“I felt like a ‘real’ sociologist.”

That’s how senior sociology major Theresa Ward described the moment she was published in an academic journal and presented at a state-wide sociology conference with Dr. Lawrence Eppard, assistant professor of Sociology.

Ward had a strong interest in completing an undergraduate research project and decided to ask Eppard to collaborate and guide her through the process. Together, along with two colleagues from other universities, they published “Social and Economic Costs of Inequality in the State of Virginia,” in the Journal for Working-Class Studies. They later presented their paper at the Pennsylvania Sociological Society’s 2021 conference.

Their research examined the relationship between neighborhood characteristics such as poverty, school equality, racial segregation and single parenthood, on the life chances of children.

“I was inspired to research this topic because I am very interested in the impact of school quality on children’s future life success. Living in a major city, Philadelphia, and thus knowing how big of an impact going to a public, private or charter school had on the likelihood of continuing to higher education or simply graduating with a high school degree, I wondered what the actual statistics were regarding school quality and success in adult life,” said Ward.

The project allowed Ward to put the data collection and analysis skills she learned in the classroom to work in the field, an experience she says every student can benefit from.

“I think students who get to experience conducting research will only benefit in the long run, from practice working with existing data, understanding how to use that data, and doing cross analysis, and of course writing professionally and sociologically,” she explained.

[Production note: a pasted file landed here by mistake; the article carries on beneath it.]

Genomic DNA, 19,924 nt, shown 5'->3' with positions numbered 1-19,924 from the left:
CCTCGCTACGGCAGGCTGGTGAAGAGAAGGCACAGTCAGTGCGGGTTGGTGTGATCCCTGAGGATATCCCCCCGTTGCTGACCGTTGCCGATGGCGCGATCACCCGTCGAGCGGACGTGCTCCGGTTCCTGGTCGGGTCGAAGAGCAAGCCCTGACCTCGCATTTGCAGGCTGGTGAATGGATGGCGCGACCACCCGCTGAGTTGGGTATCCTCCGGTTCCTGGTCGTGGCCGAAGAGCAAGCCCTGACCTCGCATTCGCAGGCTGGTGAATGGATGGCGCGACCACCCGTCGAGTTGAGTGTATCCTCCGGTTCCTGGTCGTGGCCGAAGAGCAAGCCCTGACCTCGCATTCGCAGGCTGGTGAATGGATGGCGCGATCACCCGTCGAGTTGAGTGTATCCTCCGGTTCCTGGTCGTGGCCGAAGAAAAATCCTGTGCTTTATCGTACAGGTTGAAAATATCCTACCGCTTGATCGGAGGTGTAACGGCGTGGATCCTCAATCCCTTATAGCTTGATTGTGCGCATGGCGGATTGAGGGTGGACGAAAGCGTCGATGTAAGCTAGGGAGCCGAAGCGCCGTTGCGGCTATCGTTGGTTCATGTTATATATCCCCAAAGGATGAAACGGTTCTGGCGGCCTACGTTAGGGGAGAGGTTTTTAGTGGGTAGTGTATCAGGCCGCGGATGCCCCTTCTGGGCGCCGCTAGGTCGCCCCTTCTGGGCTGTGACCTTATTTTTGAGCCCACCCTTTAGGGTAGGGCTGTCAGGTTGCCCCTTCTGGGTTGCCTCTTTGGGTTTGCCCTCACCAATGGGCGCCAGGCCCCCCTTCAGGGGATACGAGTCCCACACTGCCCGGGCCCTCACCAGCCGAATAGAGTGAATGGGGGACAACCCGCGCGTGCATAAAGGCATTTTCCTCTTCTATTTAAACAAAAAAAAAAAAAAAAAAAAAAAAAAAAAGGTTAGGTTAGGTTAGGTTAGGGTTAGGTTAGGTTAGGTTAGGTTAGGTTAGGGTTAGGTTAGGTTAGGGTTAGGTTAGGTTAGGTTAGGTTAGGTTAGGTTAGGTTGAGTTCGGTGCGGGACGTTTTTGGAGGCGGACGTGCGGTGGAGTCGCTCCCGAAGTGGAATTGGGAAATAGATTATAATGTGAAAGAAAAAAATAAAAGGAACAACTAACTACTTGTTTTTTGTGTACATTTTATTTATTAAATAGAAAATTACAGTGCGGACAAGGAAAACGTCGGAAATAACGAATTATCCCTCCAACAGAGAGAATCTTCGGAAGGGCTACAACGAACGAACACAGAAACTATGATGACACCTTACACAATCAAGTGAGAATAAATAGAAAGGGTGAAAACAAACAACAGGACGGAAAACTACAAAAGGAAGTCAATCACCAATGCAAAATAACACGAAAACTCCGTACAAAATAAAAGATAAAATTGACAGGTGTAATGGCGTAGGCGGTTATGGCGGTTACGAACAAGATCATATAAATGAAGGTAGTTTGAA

But the most surprising lessoned she learned was when her work revealed her hypothesis was wrong. She was shocked to discover certain variables she thought would be strongly correlated were not reflected in the data.

“This, while frustrating, provided me the opportunity to look at the data to see what was strongly correlated and trying to understand why certain things were much more significant than I previously thought,” she said.

From the analyzing the data, to presenting and proving herself wrong, it was a journey she said she’ll carry with her long after she graduates. She’ll also carry the value of the relationships she’s formed with faculty and encourages other students to make the effort to connect with faculty.

“Don’t underestimate the power of getting to know your professors. It may lead to more opportunities, as professors will keep you and other students they’ve developed a relationship with in mind when it comes to opportunities such as internships and even jobs. Furthermore, getting to know your professors can lead to a mentorship of sorts,” she added.